(2) G. L. c. 231, s. 125, could not be invoked successfully by the appellant, who must seek relief in the first instance in the probate court.
PETITION, filed in the Probate Court for the county of Middlesex on October 5, 1927, for proof of the will of Susan P. Harrold, late of Melrose.
The petition was heard by Harris, J., by whose order a decree was entered allowing it. Appeals from the decree by Samuel Donnell, alleged to be the sole heir at law and next of kin of the testatrix, and a motion filed by him in this court, are described in the opinion. It appeared that the appellant also filed in the Probate Court a petition to revoke the decree.
The case was submitted on briefs.
S. H. Donnell, E. B. O'Brien, & C. J. Powell, for the respondent.
W. T. Atwood & S. Maylor, for the petitioner.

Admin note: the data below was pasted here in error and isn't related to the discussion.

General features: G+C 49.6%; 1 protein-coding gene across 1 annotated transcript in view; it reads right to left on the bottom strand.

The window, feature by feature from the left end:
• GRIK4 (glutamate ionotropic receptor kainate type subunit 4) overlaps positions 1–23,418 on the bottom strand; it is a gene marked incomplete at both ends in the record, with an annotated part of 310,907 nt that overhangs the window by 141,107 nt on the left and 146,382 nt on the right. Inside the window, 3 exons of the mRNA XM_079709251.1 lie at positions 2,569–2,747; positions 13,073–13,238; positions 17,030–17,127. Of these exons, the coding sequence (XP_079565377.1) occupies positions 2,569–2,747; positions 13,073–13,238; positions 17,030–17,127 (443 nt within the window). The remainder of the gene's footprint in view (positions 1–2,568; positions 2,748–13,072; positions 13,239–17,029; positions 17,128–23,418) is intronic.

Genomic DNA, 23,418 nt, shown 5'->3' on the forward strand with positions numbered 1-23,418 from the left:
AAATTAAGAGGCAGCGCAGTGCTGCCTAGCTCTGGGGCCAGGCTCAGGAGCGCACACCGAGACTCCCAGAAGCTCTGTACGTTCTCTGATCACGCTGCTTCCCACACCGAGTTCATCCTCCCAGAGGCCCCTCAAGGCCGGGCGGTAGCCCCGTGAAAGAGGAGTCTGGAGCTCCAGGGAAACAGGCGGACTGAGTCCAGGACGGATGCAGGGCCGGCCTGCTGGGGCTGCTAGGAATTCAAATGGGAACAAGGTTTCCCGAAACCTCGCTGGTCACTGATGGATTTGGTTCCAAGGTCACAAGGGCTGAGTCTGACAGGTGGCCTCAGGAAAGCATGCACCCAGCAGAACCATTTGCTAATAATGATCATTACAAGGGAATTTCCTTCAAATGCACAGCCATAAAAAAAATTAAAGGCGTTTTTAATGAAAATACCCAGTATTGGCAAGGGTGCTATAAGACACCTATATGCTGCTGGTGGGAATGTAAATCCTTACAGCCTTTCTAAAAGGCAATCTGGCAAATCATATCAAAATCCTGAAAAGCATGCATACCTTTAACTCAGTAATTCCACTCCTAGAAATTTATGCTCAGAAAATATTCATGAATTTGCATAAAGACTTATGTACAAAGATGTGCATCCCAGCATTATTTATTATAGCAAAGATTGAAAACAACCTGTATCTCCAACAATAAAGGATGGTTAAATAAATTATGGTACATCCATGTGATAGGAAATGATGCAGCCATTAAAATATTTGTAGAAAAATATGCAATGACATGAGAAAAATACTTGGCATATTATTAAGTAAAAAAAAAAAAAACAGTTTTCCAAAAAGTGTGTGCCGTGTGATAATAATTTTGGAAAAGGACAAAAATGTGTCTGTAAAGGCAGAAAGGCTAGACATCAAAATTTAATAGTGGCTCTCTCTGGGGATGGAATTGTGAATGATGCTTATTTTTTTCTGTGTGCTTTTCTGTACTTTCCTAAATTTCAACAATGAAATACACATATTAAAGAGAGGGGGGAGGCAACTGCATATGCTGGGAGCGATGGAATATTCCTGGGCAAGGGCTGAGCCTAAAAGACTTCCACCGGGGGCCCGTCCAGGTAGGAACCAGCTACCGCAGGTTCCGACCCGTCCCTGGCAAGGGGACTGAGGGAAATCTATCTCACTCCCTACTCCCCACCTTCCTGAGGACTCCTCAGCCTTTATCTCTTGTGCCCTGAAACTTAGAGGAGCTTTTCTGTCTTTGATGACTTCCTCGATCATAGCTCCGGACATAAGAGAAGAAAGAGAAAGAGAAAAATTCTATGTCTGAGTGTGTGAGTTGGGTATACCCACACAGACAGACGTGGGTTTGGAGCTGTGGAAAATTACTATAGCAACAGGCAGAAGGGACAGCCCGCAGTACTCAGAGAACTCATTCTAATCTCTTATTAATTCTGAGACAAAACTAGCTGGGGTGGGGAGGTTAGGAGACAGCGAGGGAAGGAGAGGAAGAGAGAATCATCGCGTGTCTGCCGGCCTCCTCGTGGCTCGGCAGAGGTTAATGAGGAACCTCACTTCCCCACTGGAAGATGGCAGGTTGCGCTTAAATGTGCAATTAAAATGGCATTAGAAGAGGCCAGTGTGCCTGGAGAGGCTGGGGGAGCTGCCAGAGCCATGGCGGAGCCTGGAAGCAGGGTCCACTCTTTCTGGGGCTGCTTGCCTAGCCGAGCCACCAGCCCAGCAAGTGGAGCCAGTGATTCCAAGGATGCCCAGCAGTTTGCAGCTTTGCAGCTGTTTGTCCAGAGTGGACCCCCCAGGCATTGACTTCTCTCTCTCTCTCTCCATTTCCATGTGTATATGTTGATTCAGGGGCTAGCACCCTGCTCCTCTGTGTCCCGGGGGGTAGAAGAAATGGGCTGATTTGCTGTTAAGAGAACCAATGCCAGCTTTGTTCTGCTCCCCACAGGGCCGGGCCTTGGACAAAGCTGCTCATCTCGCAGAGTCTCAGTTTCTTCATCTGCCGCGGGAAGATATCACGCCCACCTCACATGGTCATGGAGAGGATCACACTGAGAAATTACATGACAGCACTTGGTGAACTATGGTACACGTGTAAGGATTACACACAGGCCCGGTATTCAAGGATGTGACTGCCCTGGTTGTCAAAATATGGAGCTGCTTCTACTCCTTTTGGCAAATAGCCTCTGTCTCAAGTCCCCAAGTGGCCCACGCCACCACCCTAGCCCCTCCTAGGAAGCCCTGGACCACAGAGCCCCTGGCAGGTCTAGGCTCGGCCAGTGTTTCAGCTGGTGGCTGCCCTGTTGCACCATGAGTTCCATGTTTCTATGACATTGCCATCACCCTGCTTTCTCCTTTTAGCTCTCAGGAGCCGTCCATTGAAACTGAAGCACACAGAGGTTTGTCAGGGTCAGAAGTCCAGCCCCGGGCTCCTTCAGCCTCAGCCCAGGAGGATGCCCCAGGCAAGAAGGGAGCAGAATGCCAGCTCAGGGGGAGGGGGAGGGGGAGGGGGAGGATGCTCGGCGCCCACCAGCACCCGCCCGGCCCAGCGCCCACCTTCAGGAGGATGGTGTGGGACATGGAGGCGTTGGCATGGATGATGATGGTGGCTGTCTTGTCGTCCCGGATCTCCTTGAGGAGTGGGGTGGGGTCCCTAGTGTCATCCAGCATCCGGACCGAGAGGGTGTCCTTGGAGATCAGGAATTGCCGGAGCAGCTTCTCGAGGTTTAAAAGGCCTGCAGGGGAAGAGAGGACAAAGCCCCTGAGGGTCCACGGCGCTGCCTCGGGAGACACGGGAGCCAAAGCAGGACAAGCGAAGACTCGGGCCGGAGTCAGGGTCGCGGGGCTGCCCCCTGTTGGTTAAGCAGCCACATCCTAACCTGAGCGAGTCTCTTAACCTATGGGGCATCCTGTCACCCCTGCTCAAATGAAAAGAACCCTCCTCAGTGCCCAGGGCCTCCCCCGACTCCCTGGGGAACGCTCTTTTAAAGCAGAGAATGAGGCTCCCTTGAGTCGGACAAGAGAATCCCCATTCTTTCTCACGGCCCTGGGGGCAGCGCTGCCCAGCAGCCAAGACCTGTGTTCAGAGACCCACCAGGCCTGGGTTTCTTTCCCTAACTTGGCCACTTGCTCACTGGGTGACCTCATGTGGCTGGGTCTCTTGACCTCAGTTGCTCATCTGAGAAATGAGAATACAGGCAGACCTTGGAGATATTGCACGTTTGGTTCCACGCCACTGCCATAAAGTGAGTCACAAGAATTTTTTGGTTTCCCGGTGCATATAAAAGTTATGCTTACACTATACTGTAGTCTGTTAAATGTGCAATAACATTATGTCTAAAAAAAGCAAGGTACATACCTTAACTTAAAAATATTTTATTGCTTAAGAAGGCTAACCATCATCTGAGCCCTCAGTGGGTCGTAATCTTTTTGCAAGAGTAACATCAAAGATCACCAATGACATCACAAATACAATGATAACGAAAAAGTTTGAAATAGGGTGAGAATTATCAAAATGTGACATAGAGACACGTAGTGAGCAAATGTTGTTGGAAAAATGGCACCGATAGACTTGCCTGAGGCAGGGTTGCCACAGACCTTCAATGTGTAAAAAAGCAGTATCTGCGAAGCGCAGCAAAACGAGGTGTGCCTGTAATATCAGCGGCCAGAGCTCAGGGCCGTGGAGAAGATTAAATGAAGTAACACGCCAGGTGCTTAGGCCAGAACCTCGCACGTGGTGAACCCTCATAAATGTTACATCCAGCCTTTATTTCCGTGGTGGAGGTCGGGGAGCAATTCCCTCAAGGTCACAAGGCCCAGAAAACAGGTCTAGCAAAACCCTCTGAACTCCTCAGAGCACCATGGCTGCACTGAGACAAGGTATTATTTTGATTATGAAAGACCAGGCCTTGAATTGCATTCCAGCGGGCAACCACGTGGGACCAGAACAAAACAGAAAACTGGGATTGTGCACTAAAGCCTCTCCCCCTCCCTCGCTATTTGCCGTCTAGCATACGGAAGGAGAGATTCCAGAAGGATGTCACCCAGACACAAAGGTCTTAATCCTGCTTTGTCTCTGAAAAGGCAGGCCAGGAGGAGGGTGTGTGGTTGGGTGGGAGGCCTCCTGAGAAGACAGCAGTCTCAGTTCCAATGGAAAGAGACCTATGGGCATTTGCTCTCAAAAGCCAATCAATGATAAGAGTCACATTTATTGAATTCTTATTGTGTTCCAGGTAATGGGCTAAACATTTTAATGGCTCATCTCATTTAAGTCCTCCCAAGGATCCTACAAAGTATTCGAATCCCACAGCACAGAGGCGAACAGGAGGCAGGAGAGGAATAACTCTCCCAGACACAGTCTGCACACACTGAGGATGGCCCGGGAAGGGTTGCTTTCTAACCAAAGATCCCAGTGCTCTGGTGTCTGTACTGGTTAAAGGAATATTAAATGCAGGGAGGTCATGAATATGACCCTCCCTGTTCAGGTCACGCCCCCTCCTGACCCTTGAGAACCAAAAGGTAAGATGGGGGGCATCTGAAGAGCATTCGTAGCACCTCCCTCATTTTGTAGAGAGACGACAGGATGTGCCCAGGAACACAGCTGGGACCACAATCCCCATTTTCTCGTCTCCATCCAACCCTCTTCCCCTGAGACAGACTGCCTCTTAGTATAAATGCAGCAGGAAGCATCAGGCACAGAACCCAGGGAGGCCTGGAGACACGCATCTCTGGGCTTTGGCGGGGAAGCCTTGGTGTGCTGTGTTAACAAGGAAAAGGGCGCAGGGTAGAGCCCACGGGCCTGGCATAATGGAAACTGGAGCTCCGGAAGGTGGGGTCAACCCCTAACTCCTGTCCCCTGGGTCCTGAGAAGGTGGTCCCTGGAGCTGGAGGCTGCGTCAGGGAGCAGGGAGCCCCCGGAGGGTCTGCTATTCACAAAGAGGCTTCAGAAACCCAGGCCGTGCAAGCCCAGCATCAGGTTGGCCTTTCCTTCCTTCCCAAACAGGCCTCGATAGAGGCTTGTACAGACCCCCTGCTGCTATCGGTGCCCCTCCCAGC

RUGG, C.J. This case comes before us on appeal from a decree of the Probate Court whereby an instrument was proved and allowed as the last will of Susan P. Harrold. That decree was entered on the third day of November, 1927. There was filed with the register of probate by Samuel Donnell on November 7, 1927, a paper entitled, "Appeal from Decree Admitting to Probate the Will of Susan P. Harrold, Late of Melrose in the County of Middlesex." In this paper are set forth as reasons why Samuel Donnell was aggrieved by said decree allegations to the effect that he was the first cousin and is the only heir at law and next of kin of said Susan P. Harrold, hereafter called the decedent; that the petition for the allowance of her alleged will contained no reference to him and named as the heirs at law four of seven second cousins; that no notice of the said petition was sent to said Samuel Donnell; that the petitioner named as executor in said alleged will well knew before filing the petition that said Samuel Donnell was living in Peabody in this Commonwealth but deliberately omitted his name from the list of heirs of the decedent; that the decedent was not of sound mind at the time of the execution of the alleged will,